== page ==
Why You Thought Yahoo! Search Sucked (and Why You Might Now Notice it Doesn’t)

I worked at Yahoo for five years.

And for five years I used Google.

Giving a presentation about our contextual advertising to a group that included our SVP, he mad a remark about my Firefox still being set to Google. I played it off, saying I didn’t use it and quickly showed how I had a ‘y’ keyword mapped to search on Yahoo.

A half-truth. True, I didn’t use the searchbox in the browser. But also true that I also had ‘g’ mapped to google (and used that 98% of the time).

Judging by my peers, fellow Yahoo engineers, I was far from alone.

When Yahoo Search Marketing was re-organized so that it fell closer to Yahoo! Search, I started to hear more about Search. How based on some studies we did well. Really well, in fact.

Knowing the individuals and the context, there wasn’t a heck of lot of motivation for lying. So I started using Yahoo Search for a bit and I found these two seeming contradicting statements:

1) The algorithm for Yahoo Search is really good.
2) It’s hard finding what you want with Yahoo Search.

What do I mean? Well, the search engine works, just you don’t see the results.

For instance, take a look at this page, an example from the Yahoo Search Marketing site showing advertisers where their ads appear:

So, imagine for a second that your search worked. The results you wanted for ‘Quigibo’ are right there. What do you see?


Here’s the stuff I care about:

It’s that teeny little bit down in the corner.

Your results are buried in the page. You see one, maybe one and half results.

So when you do a search, does it work? Yes.

Do you see it? No.

Which is why it was exciting to see Yahoo’s new alpha:

Simple, clean, elegant.

I even like that I can collapse sponsored results.

It’s not that I have anything against, in fact, for commericial queries, they can be darn useful, it’s just I want control. If I’m searching for Perl’s tie operator, odds are ads are just a waste of space.

It’s still a bit early, but it looks like Yahoo might be getting it’s mojo back.

11 Responses to “Why You Thought Yahoo! Search Sucked (and Why You Might Now Notice it Doesn’t)”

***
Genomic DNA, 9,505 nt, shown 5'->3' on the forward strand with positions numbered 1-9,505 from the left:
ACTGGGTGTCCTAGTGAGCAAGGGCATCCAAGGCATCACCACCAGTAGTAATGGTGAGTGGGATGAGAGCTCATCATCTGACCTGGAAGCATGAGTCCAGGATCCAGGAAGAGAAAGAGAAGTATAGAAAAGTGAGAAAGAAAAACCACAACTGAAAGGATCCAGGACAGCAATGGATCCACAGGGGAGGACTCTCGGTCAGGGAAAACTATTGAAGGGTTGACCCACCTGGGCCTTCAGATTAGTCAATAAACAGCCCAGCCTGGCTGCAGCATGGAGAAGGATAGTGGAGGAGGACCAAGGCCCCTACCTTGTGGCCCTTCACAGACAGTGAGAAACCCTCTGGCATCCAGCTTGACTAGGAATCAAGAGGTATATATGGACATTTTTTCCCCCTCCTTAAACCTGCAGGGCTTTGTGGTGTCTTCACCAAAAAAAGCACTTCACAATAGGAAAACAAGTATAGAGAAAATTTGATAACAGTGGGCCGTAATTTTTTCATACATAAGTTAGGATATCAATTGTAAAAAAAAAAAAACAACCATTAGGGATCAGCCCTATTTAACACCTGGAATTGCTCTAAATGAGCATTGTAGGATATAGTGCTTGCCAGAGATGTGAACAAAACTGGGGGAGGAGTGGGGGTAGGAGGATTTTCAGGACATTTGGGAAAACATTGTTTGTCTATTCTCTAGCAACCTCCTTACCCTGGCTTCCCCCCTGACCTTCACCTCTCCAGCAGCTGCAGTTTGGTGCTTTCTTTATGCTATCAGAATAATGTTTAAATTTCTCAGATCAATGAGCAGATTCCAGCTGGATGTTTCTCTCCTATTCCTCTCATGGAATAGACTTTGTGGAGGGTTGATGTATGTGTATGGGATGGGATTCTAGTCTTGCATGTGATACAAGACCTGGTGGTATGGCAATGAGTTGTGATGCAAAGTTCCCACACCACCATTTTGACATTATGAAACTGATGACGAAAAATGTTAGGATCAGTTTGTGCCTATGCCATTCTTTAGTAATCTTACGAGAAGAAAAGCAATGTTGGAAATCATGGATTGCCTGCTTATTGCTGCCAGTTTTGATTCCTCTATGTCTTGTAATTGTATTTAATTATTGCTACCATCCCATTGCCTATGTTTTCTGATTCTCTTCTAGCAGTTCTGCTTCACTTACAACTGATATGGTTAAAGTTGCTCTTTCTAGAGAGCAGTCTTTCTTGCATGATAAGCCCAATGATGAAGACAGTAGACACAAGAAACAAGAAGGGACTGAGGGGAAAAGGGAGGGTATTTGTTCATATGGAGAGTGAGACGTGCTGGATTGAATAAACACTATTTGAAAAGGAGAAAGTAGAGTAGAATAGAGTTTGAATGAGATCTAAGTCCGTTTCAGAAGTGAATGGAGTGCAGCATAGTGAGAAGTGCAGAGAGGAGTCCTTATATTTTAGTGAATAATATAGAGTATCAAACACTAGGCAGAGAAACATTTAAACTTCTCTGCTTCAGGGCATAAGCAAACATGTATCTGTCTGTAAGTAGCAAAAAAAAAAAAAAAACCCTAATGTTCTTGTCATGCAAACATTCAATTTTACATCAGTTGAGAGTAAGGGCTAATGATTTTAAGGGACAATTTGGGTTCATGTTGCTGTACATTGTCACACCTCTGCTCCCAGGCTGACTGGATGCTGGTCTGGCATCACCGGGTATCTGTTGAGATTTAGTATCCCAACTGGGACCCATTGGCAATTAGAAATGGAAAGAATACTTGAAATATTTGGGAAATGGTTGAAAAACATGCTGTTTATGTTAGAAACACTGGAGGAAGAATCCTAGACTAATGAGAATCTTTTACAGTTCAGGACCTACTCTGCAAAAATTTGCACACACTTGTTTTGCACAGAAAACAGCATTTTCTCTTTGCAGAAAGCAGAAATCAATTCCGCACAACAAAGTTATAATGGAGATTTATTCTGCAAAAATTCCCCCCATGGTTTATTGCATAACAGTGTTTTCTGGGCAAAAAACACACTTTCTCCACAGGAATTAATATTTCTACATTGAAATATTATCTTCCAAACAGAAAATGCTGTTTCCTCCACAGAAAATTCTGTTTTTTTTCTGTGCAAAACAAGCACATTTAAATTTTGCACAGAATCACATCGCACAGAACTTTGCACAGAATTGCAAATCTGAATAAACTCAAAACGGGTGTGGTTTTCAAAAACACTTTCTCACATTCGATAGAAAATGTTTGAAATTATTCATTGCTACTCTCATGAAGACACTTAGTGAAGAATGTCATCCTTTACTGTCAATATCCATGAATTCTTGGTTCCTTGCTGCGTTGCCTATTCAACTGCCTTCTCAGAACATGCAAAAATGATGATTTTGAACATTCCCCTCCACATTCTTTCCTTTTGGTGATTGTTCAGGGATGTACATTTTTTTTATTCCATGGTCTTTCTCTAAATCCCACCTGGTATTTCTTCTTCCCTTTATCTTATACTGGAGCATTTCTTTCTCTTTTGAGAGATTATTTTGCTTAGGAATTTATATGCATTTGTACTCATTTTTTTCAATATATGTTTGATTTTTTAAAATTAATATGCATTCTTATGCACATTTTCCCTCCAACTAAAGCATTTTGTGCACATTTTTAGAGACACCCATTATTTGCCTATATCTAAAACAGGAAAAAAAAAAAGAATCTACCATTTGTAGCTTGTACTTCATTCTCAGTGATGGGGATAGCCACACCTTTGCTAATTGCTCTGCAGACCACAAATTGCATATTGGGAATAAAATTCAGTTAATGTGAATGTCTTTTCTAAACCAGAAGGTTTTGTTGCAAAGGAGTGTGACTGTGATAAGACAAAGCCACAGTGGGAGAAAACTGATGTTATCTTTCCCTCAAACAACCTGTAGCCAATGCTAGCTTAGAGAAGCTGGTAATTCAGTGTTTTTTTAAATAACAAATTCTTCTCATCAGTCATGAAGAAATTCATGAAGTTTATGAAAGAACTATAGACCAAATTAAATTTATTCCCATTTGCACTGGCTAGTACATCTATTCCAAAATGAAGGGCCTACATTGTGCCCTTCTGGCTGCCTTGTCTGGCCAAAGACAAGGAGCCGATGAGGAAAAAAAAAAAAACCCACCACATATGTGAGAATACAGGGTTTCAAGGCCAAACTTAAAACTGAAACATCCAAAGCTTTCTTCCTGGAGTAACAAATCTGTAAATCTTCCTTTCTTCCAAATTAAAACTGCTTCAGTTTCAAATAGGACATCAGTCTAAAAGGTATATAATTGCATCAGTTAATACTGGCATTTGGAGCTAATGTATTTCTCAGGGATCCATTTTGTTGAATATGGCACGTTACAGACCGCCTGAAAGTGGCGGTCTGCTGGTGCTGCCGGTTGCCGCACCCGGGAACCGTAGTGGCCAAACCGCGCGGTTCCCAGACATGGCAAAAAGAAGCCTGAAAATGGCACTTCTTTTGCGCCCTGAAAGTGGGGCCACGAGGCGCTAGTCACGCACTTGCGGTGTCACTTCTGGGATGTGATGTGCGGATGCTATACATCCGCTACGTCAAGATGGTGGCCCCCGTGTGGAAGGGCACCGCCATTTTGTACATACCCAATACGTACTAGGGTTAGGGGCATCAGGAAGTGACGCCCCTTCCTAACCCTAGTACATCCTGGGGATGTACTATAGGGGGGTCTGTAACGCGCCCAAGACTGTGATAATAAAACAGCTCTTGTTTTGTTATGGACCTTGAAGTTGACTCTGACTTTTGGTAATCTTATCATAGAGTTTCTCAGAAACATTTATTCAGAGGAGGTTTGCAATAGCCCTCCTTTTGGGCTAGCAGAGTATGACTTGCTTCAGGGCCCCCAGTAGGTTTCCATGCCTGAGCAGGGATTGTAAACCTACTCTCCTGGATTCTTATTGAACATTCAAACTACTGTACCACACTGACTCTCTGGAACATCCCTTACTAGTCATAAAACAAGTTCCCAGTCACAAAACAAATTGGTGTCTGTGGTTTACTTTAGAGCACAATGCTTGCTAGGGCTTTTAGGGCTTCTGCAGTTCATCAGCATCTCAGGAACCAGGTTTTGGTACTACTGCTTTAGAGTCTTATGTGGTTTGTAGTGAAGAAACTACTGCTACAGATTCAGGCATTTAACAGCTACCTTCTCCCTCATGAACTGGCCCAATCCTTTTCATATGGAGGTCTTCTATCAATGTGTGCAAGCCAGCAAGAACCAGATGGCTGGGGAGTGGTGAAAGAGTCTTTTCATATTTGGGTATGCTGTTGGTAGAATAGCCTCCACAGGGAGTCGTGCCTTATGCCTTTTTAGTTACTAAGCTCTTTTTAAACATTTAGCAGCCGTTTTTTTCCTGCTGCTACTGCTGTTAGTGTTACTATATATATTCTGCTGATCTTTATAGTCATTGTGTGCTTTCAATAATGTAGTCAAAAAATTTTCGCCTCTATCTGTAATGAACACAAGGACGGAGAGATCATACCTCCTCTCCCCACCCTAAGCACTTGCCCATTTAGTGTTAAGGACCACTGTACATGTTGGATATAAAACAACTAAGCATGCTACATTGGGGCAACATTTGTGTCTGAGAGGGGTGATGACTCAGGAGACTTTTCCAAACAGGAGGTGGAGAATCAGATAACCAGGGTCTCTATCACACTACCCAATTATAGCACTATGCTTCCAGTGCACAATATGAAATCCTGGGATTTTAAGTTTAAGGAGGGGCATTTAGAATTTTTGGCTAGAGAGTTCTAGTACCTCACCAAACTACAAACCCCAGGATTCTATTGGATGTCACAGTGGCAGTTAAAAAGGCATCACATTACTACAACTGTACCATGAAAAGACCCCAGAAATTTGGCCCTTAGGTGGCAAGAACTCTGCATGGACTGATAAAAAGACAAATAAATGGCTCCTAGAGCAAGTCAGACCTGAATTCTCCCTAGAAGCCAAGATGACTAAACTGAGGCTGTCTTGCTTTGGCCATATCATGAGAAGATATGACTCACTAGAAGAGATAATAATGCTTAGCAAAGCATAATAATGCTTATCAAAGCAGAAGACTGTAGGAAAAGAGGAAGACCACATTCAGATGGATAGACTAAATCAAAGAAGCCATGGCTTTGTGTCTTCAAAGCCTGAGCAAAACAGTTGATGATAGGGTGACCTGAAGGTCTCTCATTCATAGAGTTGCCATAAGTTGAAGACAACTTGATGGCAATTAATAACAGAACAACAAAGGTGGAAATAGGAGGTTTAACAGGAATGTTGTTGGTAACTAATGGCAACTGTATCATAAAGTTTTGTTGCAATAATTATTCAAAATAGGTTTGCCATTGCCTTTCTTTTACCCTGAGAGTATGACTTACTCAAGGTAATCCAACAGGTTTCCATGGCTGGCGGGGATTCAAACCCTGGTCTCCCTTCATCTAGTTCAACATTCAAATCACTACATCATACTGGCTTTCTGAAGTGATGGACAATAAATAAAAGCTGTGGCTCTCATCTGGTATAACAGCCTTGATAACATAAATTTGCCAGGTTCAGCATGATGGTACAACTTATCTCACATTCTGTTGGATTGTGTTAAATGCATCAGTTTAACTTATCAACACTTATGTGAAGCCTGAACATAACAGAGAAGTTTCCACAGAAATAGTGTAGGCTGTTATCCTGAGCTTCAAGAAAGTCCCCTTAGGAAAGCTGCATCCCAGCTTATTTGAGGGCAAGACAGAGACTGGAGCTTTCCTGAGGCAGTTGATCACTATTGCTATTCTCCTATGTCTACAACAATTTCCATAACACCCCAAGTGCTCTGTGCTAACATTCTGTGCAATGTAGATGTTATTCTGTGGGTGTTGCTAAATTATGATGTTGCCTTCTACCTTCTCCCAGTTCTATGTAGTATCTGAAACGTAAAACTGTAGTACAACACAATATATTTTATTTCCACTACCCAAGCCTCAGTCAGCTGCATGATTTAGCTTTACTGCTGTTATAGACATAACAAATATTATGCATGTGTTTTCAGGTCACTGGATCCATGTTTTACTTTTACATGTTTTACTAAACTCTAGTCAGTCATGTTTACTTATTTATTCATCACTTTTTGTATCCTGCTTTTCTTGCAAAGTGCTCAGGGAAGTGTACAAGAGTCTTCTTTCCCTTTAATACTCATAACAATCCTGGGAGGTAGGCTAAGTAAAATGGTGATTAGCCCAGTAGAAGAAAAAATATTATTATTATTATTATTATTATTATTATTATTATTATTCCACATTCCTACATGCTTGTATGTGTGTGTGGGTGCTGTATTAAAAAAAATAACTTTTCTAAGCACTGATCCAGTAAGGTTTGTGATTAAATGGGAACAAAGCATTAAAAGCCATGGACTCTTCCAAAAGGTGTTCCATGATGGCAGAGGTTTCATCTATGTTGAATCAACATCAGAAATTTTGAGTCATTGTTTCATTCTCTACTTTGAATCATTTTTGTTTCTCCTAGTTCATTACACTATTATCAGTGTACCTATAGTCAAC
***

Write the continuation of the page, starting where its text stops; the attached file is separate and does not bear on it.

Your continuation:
1. Yahoo Alpha Beta custom search Says:

    [...] It’s nice that sponsored results have moved to the sidebar. One of the gripes about Yahoo!’s excellent search is the box of sponsored results on top of popular SERP’s. [...]

  2. Rick Says:

    In the end, it’s still Yahoo.

    The difference between Google and Yahoo isn’t about search results. It’s this: Google is in the *Internet* business; Yahoo is in the internet *Business*…

  3. links for 2007-04-06 « My Weblog Says:

    [...] Why You Thought Yahoo! Search Sucked (and Why You Might Now Notice it Doesn’t) (tags: ads google search yahoo) [...]

  4. Tom Beesley Says:

    this from the same people who hand-optimize their top results because their algorithm sucks? give me a break.

  5. gullova Says:

    Google hand optimizes their results too…they’re just too ashamed to admit it in public.

    Bill – in fairness to Yahoo, the screenshot shows the search results for “cellular phones”, which is a highly commercial search term.

  6. the real rick Says:

    good post, bill. google will fall like any other empire. not sure who the other rick is. he’s a fake.

  7. wdr1 Says:

    This is like in Star Trek VI were there are two Captain Kirks and I have to figure out which one to shoot.

  8. blakkat Says:

    alpha rocks! go yahoo!

  9. superm0nkey Says:

    I use alpha a hell of a lot and I gotta say it’s an awesome product. While I still use google to search for technical stuff (perl syntax, php hacks) I find Yahoo!’s search results more relevant for research on topics that don’t require contextual matching. Rock on, Y!

  10. Randy Standford Says:

    Have you ever considered creating an e-book or guest authoring on other websites? I have a blog based upon on the same information you discuss at http://wdr1.com/blog/2007/04/04/why-you-thought-yahoo-search-sucked-and-why-you-might-now-notice-it-doesnt and would love to have you share some stories/information. I know my audience would appreciate your work. If you are even remotely interested, feel free to send me an e-mail.

  11. Trinity Corsilles Says:

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